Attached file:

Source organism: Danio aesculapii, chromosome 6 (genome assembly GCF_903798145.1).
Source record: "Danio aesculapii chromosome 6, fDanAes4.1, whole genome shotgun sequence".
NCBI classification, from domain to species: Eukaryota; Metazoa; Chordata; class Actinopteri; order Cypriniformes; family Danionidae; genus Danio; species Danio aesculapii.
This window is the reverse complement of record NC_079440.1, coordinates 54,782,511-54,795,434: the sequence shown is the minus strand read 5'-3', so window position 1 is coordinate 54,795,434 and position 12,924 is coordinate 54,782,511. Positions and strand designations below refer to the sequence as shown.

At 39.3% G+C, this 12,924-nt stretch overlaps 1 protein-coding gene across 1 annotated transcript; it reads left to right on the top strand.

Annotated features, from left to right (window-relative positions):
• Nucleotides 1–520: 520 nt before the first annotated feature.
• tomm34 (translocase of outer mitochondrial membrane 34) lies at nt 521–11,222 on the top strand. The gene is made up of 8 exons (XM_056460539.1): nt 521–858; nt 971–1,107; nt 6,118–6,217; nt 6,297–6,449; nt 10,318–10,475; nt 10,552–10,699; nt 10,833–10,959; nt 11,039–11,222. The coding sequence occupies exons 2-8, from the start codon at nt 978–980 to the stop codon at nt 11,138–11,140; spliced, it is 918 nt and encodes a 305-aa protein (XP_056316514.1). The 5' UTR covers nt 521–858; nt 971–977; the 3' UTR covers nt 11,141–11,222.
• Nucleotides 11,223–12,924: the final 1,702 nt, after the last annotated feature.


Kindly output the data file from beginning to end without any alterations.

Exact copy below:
Source organism: Danio aesculapii, chromosome 6 (genome assembly GCF_903798145.1).
Source record: "Danio aesculapii chromosome 6, fDanAes4.1, whole genome shotgun sequence".
NCBI classification, from domain to species: Eukaryota; Metazoa; Chordata; class Actinopteri; order Cypriniformes; family Danionidae; genus Danio; species Danio aesculapii.
This window is the reverse complement of record NC_079440.1, coordinates 54,782,511-54,795,434: the sequence shown is the minus strand read 5'-3', so window position 1 is coordinate 54,795,434 and position 12,924 is coordinate 54,782,511. Positions and strand designations below refer to the sequence as shown.

At 39.3% G+C, this 12,924-nt stretch overlaps 1 protein-coding gene across 1 annotated transcript; it reads left to right on the top strand.

Annotated features, from left to right (window-relative positions):
• Nucleotides 1–520: 520 nt before the first annotated feature.
• tomm34 (translocase of outer mitochondrial membrane 34) lies at nt 521–11,222 on the top strand. The gene is made up of 8 exons (XM_056460539.1): nt 521–858; nt 971–1,107; nt 6,118–6,217; nt 6,297–6,449; nt 10,318–10,475; nt 10,552–10,699; nt 10,833–10,959; nt 11,039–11,222. The coding sequence occupies exons 2-8, from the start codon at nt 978–980 to the stop codon at nt 11,138–11,140; spliced, it is 918 nt and encodes a 305-aa protein (XP_056316514.1). The 5' UTR covers nt 521–858; nt 971–977; the 3' UTR covers nt 11,141–11,222.
• Nucleotides 11,223–12,924: the final 1,702 nt, after the last annotated feature.